10. Give your teenager the same respect that you would like, and try to refrain from name-calling or labeling with such words as, “spoiled brat.” Instead, keep the focus on the behavior that you would like to change.

==> My Out-of-Control Teen: Help for Parents

11. Ignore any backtalk associated with the consequence. Don't get drawn into explaining or justifying your position. Also, don't punish your teenager again if he gives you backtalk when you enforce the consequence. Treat it as one incident.

12. Ignore mumblings. Sometimes teens complain. It's their way of saying they'll do it, but only because they have to, not because they want to. This is fine. A response isn't necessary, or even expected by the teenager.

13. Make sure that the rules of the house are very clear and specific. You may need to say to your teenager (at a time when you are both calm), “We have been fighting a lot lately, so we need to sit down and clarify what my/our expectations for your behavior are, and what the consequences will be for breaking the rules.”

14. Offer the teenager choices. Teens are less likely to argue if they feel they have a choice. Even if neither option is really attractive to them, they feel more empowered to be able to choose. So, give them choices whenever you can, but make it clear when no choice exists and you are not willing to negotiate, especially when it comes to matters of your teenager’s safety.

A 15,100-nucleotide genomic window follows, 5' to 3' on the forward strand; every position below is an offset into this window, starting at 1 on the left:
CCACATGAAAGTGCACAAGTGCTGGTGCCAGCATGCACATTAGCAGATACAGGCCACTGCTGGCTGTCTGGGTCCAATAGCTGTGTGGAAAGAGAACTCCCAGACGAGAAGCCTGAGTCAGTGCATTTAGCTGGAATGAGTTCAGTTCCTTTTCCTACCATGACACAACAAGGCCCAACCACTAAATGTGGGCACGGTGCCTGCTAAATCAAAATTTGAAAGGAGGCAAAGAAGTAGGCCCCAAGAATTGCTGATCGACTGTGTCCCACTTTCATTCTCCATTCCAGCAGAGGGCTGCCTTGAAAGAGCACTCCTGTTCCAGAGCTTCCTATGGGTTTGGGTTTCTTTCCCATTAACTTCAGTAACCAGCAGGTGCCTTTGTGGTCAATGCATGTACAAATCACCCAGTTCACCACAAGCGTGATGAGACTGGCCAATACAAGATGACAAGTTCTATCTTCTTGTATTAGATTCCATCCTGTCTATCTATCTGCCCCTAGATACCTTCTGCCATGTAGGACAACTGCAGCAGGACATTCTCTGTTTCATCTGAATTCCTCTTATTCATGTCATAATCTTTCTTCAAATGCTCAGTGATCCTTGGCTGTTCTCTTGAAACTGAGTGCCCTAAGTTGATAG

15. One common refrain from adolescents is, “You don’t understand!” Do not further frustrate your teenager by saying, “Yes, I do!” or “I went through exactly what you are going through now.” We all like to think of experiences as unique. Instead of asserting a "been there, done that" stance, help your teenager practice communicating without being rude by responding, “I may not understand, but I do want to try to understand what you are feeling. Can we talk about it later when we’re both calmer, or you can you write it down and send me an e mail, if you like?”

16. Realize that your teen is going through a difficult time. Teenagers have many stresses. Your child is maturing into an adult and is dealing with pressures from school, homework, friends, popularity, dating, after-school activities, individuality, hormones, etc. It's a heavy load for her to carry.

17. Remember that your teenager really does love you. She argues when she is angry and makes statements she doesn't mean because she is just learning to express herself and doesn't see many other ways, especially if she feels she is not being effective talking calmly.

18. Set up a certain time of day in which the teen can talk back to you. You can say to her, “From 6:00 to 6:15 p.m., you can ask me to re-explain all my decisions. Save it for then. If you need to, write it down in a note to yourself. Then at 6:00, we’ll sit down and I’ll explain to you why you can’t __________ (insert something they wanted to do, but you said ‘no’) or how come you got grounded for __________ (insert misbehavior). But at 6:15, our discussion is done. If you try to keep it going, there will be consequences.” In this way, if you feel like you want to give your teenager an outlet to vent her complaints, there’s a way to do it without getting sucked-in to perpetual arguing.

19. Tell the teenager what you need to tell him, and then leave. This will help the teenager appreciate that the mother or father has the last word.